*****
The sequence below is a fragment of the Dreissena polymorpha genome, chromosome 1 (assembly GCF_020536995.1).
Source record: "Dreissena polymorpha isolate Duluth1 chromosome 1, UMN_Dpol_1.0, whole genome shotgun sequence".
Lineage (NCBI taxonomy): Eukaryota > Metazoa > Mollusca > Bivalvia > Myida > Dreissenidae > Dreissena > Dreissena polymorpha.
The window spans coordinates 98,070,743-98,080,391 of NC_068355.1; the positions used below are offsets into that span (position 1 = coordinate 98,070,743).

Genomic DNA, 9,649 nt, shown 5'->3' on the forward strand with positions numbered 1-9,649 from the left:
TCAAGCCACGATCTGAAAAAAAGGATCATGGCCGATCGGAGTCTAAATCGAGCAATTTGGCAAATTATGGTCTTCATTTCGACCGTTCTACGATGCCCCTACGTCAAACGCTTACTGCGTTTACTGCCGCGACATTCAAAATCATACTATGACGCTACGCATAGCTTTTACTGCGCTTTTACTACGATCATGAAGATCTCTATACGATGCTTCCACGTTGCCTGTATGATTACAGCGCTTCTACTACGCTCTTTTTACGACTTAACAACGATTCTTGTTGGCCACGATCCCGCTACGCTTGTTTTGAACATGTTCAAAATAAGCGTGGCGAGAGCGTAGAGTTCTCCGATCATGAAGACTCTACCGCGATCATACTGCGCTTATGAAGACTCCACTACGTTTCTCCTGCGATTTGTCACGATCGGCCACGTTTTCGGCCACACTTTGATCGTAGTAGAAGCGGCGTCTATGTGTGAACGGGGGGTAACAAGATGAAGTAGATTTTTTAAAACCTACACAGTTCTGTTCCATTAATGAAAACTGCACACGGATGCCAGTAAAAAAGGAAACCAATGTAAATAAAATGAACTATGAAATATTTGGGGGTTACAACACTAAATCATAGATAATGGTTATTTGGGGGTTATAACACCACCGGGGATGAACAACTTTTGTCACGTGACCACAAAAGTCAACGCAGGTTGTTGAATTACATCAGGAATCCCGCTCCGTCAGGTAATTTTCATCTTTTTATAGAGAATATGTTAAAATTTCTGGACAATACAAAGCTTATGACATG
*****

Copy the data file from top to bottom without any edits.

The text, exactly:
The sequence below is a fragment of the Dreissena polymorpha genome, chromosome 1 (assembly GCF_020536995.1).
Source record: "Dreissena polymorpha isolate Duluth1 chromosome 1, UMN_Dpol_1.0, whole genome shotgun sequence".
Lineage (NCBI taxonomy): Eukaryota > Metazoa > Mollusca > Bivalvia > Myida > Dreissenidae > Dreissena > Dreissena polymorpha.
The window spans coordinates 98,070,743-98,080,391 of NC_068355.1; the positions used below are offsets into that span (position 1 = coordinate 98,070,743).

Genomic DNA, 9,649 nt, shown 5'->3' on the forward strand with positions numbered 1-9,649 from the left:
TCAAGCCACGATCTGAAAAAAAGGATCATGGCCGATCGGAGTCTAAATCGAGCAATTTGGCAAATTATGGTCTTCATTTCGACCGTTCTACGATGCCCCTACGTCAAACGCTTACTGCGTTTACTGCCGCGACATTCAAAATCATACTATGACGCTACGCATAGCTTTTACTGCGCTTTTACTACGATCATGAAGATCTCTATACGATGCTTCCACGTTGCCTGTATGATTACAGCGCTTCTACTACGCTCTTTTTACGACTTAACAACGATTCTTGTTGGCCACGATCCCGCTACGCTTGTTTTGAACATGTTCAAAATAAGCGTGGCGAGAGCGTAGAGTTCTCCGATCATGAAGACTCTACCGCGATCATACTGCGCTTATGAAGACTCCACTACGTTTCTCCTGCGATTTGTCACGATCGGCCACGTTTTCGGCCACACTTTGATCGTAGTAGAAGCGGCGTCTATGTGTGAACGGGGGGTAACAAGATGAAGTAGATTTTTTAAAACCTACACAGTTCTGTTCCATTAATGAAAACTGCACACGGATGCCAGTAAAAAAGGAAACCAATGTAAATAAAATGAACTATGAAATATTTGGGGGTTACAACACTAAATCATAGATAATGGTTATTTGGGGGTTATAACACCACCGGGGATGAACAACTTTTGTCACGTGACCACAAAAGTCAACGCAGGTTGTTGAATTACATCAGGAATCCCGCTCCGTCAGGTAATTTTCATCTTTTTATAGAGAATATGTTAAAATTTCTGGACAATACAAAGCTTATGACATG